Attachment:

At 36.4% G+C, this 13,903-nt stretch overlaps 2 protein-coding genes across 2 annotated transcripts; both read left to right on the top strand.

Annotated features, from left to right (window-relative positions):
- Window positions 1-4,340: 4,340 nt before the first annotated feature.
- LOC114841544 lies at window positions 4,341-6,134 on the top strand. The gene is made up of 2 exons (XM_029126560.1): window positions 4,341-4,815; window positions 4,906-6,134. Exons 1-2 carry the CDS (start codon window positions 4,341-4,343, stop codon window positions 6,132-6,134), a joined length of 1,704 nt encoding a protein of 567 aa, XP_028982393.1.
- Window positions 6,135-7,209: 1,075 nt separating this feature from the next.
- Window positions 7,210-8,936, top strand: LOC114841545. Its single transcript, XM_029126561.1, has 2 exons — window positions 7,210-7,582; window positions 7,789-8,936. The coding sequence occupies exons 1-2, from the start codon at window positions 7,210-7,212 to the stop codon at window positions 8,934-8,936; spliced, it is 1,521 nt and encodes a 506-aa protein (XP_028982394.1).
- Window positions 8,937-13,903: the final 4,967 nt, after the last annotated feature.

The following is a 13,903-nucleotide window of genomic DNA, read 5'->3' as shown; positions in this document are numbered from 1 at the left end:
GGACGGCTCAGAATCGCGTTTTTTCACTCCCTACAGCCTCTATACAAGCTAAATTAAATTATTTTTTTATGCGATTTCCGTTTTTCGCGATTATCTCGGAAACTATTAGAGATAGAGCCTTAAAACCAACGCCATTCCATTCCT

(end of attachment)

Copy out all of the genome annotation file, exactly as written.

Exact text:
At 36.4% G+C, this 13,903-nt stretch overlaps 2 protein-coding genes across 2 annotated transcripts; both read left to right on the top strand.

Annotated features, from left to right (window-relative positions):
- Window positions 1-4,340: 4,340 nt before the first annotated feature.
- LOC114841544 lies at window positions 4,341-6,134 on the top strand. The gene is made up of 2 exons (XM_029126560.1): window positions 4,341-4,815; window positions 4,906-6,134. Exons 1-2 carry the CDS (start codon window positions 4,341-4,343, stop codon window positions 6,132-6,134), a joined length of 1,704 nt encoding a protein of 567 aa, XP_028982393.1.
- Window positions 6,135-7,209: 1,075 nt separating this feature from the next.
- Window positions 7,210-8,936, top strand: LOC114841545. Its single transcript, XM_029126561.1, has 2 exons — window positions 7,210-7,582; window positions 7,789-8,936. The coding sequence occupies exons 1-2, from the start codon at window positions 7,210-7,212 to the stop codon at window positions 8,934-8,936; spliced, it is 1,521 nt and encodes a 506-aa protein (XP_028982394.1).
- Window positions 8,937-13,903: the final 4,967 nt, after the last annotated feature.

The following is a 13,903-nucleotide window of genomic DNA, read 5'->3' as shown; positions in this document are numbered from 1 at the left end:
GGACGGCTCAGAATCGCGTTTTTTCACTCCCTACAGCCTCTATACAAGCTAAATTAAATTATTTTTTTATGCGATTTCCGTTTTTCGCGATTATCTCGGAAACTATTAGAGATAGAGCCTTAAAACCAACGCCATTCCATTCCT